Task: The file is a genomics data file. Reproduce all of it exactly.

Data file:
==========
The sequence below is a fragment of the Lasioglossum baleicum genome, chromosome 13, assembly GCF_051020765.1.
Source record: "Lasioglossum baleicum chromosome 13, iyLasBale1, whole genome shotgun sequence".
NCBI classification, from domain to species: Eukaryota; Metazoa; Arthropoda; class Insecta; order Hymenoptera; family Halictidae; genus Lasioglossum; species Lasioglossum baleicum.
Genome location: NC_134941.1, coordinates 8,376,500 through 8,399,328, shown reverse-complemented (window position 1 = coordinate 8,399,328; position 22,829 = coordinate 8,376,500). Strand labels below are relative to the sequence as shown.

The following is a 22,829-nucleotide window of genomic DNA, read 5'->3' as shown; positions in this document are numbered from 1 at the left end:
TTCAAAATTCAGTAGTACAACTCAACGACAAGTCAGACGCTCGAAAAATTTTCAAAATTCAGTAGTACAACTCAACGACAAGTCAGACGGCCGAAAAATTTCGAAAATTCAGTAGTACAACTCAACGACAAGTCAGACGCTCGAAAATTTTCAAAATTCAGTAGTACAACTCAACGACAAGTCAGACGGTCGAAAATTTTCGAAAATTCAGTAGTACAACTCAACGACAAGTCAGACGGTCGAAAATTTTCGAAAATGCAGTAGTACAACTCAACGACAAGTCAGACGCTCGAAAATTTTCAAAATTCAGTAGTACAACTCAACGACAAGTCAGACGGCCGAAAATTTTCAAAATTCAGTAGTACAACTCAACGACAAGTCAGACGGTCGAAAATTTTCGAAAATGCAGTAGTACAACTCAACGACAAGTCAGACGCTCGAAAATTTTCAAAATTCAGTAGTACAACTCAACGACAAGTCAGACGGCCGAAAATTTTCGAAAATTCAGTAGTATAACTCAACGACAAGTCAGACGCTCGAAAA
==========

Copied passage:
The sequence below is a fragment of the Lasioglossum baleicum genome, chromosome 13, assembly GCF_051020765.1.
Source record: "Lasioglossum baleicum chromosome 13, iyLasBale1, whole genome shotgun sequence".
NCBI classification, from domain to species: Eukaryota; Metazoa; Arthropoda; class Insecta; order Hymenoptera; family Halictidae; genus Lasioglossum; species Lasioglossum baleicum.
Genome location: NC_134941.1, coordinates 8,376,500 through 8,399,328, shown reverse-complemented (window position 1 = coordinate 8,399,328; position 22,829 = coordinate 8,376,500). Strand labels below are relative to the sequence as shown.

The following is a 22,829-nucleotide window of genomic DNA, read 5'->3' as shown; positions in this document are numbered from 1 at the left end:
TTCAAAATTCAGTAGTACAACTCAACGACAAGTCAGACGCTCGAAAAATTTTCAAAATTCAGTAGTACAACTCAACGACAAGTCAGACGGCCGAAAAATTTCGAAAATTCAGTAGTACAACTCAACGACAAGTCAGACGCTCGAAAATTTTCAAAATTCAGTAGTACAACTCAACGACAAGTCAGACGGTCGAAAATTTTCGAAAATTCAGTAGTACAACTCAACGACAAGTCAGACGGTCGAAAATTTTCGAAAATGCAGTAGTACAACTCAACGACAAGTCAGACGCTCGAAAATTTTCAAAATTCAGTAGTACAACTCAACGACAAGTCAGACGGCCGAAAATTTTCAAAATTCAGTAGTACAACTCAACGACAAGTCAGACGGTCGAAAATTTTCGAAAATGCAGTAGTACAACTCAACGACAAGTCAGACGCTCGAAAATTTTCAAAATTCAGTAGTACAACTCAACGACAAGTCAGACGGCCGAAAATTTTCGAAAATTCAGTAGTATAACTCAACGACAAGTCAGACGCTCGAAAA